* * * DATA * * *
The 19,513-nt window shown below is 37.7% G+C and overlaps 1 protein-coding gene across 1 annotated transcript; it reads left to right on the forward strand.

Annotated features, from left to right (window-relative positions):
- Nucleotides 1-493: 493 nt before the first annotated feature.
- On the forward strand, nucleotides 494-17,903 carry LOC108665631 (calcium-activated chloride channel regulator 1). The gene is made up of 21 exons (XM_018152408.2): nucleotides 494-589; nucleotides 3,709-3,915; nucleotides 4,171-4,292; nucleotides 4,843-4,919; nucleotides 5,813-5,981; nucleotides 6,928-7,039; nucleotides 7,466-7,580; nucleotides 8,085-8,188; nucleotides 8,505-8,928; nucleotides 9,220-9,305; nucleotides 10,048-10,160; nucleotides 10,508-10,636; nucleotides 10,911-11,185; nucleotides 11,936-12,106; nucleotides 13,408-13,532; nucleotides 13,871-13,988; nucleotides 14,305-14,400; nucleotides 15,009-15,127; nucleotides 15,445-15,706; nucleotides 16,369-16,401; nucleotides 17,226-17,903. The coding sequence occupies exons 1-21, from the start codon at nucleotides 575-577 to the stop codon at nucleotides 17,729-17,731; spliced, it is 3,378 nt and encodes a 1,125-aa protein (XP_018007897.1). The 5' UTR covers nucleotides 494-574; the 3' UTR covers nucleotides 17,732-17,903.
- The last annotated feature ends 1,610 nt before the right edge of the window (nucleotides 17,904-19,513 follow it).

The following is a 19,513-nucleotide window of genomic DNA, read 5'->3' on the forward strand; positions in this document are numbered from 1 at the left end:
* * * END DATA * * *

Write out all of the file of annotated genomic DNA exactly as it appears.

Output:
The 19,513-nt window shown below is 37.7% G+C and overlaps 1 protein-coding gene across 1 annotated transcript; it reads left to right on the forward strand.

Annotated features, from left to right (window-relative positions):
- Nucleotides 1-493: 493 nt before the first annotated feature.
- On the forward strand, nucleotides 494-17,903 carry LOC108665631 (calcium-activated chloride channel regulator 1). The gene is made up of 21 exons (XM_018152408.2): nucleotides 494-589; nucleotides 3,709-3,915; nucleotides 4,171-4,292; nucleotides 4,843-4,919; nucleotides 5,813-5,981; nucleotides 6,928-7,039; nucleotides 7,466-7,580; nucleotides 8,085-8,188; nucleotides 8,505-8,928; nucleotides 9,220-9,305; nucleotides 10,048-10,160; nucleotides 10,508-10,636; nucleotides 10,911-11,185; nucleotides 11,936-12,106; nucleotides 13,408-13,532; nucleotides 13,871-13,988; nucleotides 14,305-14,400; nucleotides 15,009-15,127; nucleotides 15,445-15,706; nucleotides 16,369-16,401; nucleotides 17,226-17,903. The coding sequence occupies exons 1-21, from the start codon at nucleotides 575-577 to the stop codon at nucleotides 17,729-17,731; spliced, it is 3,378 nt and encodes a 1,125-aa protein (XP_018007897.1). The 5' UTR covers nucleotides 494-574; the 3' UTR covers nucleotides 17,732-17,903.
- The last annotated feature ends 1,610 nt before the right edge of the window (nucleotides 17,904-19,513 follow it).

The following is a 19,513-nucleotide window of genomic DNA, read 5'->3' on the forward strand; positions in this document are numbered from 1 at the left end: